Motivation is one of the most crucial factors involved in any successful weight loss program. You may have all the tools you need to succeed – the right diet plan, the help of a successful weight loss clinic, the knowledge of why maintaining a healthy weight is vital to your health – in your arsenal, but if you don’t have motivation, none of the other factors really matter. In many cases, motivation is not a concrete term. Your motivation may fluctuate from day to day. Some days you may feel especially motivated, while other days, particularly the dog days of summer, are especially tough. So what is motivation? Where does it come from and how do you get (and keep) it? All very good questions.
What is Motivation?
The official definition of motivation is “the general desire or willingness of someone to do something”, but this isn’t really clear enough. There needs to be more of an emphasis on the “willingness” part of the definition. Sure, you may have a desire to lose weight, but if you’re not willing to make the effort or put in the work to get there, then you’re going to have a really hard time reaching your goals. Motivation is what allows you to overcome any challenges or obstacles put in front of you in order to reach your goals.
Types of Motivation
There are two main types of motivation: extrinsic and intrinsic. Extrinsic motivation is the type of motivation that comes from outside sources. With weight loss, examples of extrinsic motivation may be compliments from others, fitting into that outfit you bought just a little too tight, or extra attention from the opposite sex. Intrinsic motivation is the type of motivation that comes from within. When you lose weight, you feel good. Your confidence levels may increase and you may just be a happier person in general. These are all examples of intrinsic motivation. As a general rule, most people are driven by extrinsic motivation, but the key to staying motivated in a weight loss program is to put more emphasis on yourself – and the motivation that comes from within you.
Set Goals (and Meet Them)
One of the most important things you need to do to stay motivated is set goals. Realistic, concrete goals. Saying “I want to lose weight” isn’t enough. You need to be specific and give yourself a realistic timeline to reaching your goals. For example, you may say I want to lose 8 pounds in 30 days. Or I want to exercise 5 days a week for the next 4 weeks. The point is to make the goals specific and attainable. If you give yourself vague goals with no real timeline, you’re more likely to lose motivation and veer off track. Saying “I want to lose weight”, but providing no real timeline gives you the option to keep saying “I’ll start eventually”. Set your goals in stone by writing them down. Another vital component of setting goals is to make them realistic. If your goals are unrealistic, you’re basically setting yourself up for failure, and when you fail at a goal, you lose motivation. Don’t tell yourself that you’re going to lose 30 pounds in 30 days or that you’re going to run a marathon in the next 3 months if you’ve barely walked a mile in the last 3 years. Setting goals and meeting them makes you feel good and boosts your self-confidence – boosting intrinsic motivation in the process.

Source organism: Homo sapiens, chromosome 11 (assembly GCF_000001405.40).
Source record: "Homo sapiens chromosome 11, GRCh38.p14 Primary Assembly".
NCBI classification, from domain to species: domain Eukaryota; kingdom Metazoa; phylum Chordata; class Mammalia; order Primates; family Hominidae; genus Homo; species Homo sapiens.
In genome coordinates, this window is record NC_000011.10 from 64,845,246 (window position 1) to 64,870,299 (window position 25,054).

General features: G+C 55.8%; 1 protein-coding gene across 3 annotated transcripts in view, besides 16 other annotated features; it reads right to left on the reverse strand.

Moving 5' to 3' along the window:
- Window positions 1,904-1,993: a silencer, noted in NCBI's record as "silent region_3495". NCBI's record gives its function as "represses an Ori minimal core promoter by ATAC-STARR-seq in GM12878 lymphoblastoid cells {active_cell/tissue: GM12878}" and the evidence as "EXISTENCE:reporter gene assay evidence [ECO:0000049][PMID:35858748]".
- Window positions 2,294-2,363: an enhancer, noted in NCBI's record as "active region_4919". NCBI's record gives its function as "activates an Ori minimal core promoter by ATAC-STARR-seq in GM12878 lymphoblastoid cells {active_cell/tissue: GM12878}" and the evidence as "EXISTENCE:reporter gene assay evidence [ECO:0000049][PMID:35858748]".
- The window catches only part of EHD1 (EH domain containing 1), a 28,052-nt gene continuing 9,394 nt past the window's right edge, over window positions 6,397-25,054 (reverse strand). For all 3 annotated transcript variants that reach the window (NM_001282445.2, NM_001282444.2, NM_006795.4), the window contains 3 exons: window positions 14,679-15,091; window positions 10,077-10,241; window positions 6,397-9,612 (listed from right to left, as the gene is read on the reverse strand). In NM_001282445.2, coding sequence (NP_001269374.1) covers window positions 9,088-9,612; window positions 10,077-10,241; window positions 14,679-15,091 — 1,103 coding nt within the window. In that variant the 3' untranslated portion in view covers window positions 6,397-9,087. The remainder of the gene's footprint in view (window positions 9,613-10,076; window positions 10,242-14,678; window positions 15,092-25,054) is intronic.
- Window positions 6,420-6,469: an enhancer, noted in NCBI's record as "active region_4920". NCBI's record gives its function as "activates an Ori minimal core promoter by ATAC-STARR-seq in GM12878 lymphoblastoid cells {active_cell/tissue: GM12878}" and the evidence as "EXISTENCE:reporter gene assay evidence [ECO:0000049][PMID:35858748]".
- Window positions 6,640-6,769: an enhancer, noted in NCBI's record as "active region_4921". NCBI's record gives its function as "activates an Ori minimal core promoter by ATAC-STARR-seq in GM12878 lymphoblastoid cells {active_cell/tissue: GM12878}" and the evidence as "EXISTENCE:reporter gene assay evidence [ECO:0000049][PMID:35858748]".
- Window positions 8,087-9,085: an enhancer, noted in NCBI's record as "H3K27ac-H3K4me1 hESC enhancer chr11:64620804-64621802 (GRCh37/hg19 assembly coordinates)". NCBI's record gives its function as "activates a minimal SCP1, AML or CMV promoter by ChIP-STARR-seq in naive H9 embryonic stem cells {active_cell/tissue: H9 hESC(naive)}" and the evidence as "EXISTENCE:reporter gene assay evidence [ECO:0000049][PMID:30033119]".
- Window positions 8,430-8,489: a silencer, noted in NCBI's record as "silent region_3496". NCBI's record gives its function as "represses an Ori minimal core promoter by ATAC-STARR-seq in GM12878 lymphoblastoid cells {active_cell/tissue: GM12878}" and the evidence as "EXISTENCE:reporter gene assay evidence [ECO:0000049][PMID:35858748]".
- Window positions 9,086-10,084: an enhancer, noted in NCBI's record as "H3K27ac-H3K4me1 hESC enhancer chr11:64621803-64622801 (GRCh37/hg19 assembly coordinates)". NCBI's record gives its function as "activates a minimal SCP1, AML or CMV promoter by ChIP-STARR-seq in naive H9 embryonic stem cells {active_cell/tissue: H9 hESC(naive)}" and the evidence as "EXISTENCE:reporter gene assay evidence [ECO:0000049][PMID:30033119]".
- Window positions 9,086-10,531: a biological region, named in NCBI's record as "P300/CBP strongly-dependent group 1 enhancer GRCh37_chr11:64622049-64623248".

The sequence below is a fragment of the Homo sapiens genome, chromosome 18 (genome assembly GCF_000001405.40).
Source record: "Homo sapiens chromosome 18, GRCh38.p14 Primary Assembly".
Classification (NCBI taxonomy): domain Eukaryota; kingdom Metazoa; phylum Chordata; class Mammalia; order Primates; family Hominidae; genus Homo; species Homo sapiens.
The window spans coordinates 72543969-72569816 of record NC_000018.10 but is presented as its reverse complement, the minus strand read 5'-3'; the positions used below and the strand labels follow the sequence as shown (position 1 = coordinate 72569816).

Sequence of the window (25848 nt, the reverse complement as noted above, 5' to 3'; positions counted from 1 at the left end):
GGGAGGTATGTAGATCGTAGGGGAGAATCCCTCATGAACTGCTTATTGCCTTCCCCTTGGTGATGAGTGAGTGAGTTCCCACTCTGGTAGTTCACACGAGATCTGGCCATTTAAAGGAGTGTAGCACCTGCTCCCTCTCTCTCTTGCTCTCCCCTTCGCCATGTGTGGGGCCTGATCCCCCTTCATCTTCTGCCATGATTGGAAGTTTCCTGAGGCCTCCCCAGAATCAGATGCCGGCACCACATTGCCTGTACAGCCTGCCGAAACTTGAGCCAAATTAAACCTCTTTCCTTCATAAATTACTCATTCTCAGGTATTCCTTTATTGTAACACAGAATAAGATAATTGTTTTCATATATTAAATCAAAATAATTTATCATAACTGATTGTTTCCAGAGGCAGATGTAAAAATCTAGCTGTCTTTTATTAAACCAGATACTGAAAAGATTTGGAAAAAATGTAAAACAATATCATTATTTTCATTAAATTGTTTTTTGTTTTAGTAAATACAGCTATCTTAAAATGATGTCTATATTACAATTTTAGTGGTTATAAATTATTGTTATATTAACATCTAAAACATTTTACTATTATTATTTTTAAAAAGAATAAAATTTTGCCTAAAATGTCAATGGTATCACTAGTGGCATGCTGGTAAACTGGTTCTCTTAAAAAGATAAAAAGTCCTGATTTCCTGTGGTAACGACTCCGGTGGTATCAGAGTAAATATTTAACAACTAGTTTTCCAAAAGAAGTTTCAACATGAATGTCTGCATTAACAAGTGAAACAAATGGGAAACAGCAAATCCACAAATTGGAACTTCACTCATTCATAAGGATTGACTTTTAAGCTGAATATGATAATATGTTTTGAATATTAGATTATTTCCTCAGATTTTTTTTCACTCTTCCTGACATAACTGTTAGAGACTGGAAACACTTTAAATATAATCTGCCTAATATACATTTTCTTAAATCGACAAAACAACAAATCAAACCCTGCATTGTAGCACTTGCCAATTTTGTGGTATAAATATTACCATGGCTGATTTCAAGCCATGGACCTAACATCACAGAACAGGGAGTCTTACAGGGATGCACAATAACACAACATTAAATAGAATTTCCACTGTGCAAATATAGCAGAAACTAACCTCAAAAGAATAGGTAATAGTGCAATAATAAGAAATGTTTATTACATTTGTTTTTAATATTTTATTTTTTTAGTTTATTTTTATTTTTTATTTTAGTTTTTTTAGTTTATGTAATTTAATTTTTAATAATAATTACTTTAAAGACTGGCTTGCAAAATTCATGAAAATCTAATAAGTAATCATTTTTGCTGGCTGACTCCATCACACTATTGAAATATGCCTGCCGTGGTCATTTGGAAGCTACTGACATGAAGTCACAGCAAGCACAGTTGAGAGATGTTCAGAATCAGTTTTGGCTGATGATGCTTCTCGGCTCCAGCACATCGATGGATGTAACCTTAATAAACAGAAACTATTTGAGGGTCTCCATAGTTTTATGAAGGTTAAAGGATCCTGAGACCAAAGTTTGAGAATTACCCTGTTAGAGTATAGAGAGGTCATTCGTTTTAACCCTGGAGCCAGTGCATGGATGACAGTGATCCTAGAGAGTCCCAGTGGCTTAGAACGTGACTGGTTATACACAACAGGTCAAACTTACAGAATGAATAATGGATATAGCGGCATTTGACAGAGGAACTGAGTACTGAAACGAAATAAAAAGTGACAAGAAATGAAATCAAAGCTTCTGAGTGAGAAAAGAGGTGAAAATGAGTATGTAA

Reward Yourself (You’re Worth It)
Rewarding yourself when you meet a goal is a double whammy when it comes to motivation. You meet a goal, which makes you feel good inside, so you get yourself a gift, which is an outside, or extrinsic, source of motivation. The gift makes you feel good, so you set another goal, which you meet; you feel good, and then you reward yourself with another gift. Are you still with me? Every time you meet one of your small goals, reward yourself with something that will make you feel good. When you lose 5 pounds, treat yourself to a pedicure. When you stick to your exercise regimen for two weeks, give yourself a Sunday off to sit outside or watch a movie. When you fit into the pants that were too tight for you, buy yourself that new blender you’ve been eyeing. Just make sure that your reward is not food. You don’t want to reward yourself for losing 5 pounds by binging on pizza and ice cream. Food is sustenance, not a reward.
Let’s be honest – if something isn’t fun, you’re probably not going to stick to it long term. Boredom is a big reason that people on a weight loss program lose motivation. If you don’t like running, get off that treadmill. If you think kale is the worst food on the face of the earth, don’t force yourself to eat it. When it comes to diet and exercise, there are PLENTY of options for you. Forcing yourself to do things that you don’t like or eat things that make you cringe is counterproductive. Find activities that you like and experiment with healthy, whole foods until you’ve developed a recipe collection that you really enjoy. The key is to WANT to get up in the morning to go to that yoga class you love and to look forward to your healthy dinner. Make weight loss a fun adventure, and convince a friend or family member to come along for the ride.
If you find yourself starting to lose motivation, take a minute to have a conversation with yourself. Sit down and remind yourself of all of the reasons you started on this journey in the first place. Take an honest look at your weight loss regimen and make some changes if you don’t feel fulfilled. You might need to change your exercise routine or try some new foods. Whatever it is, you can meet your goals if you’re able to combine desire with the willingness to put in the work.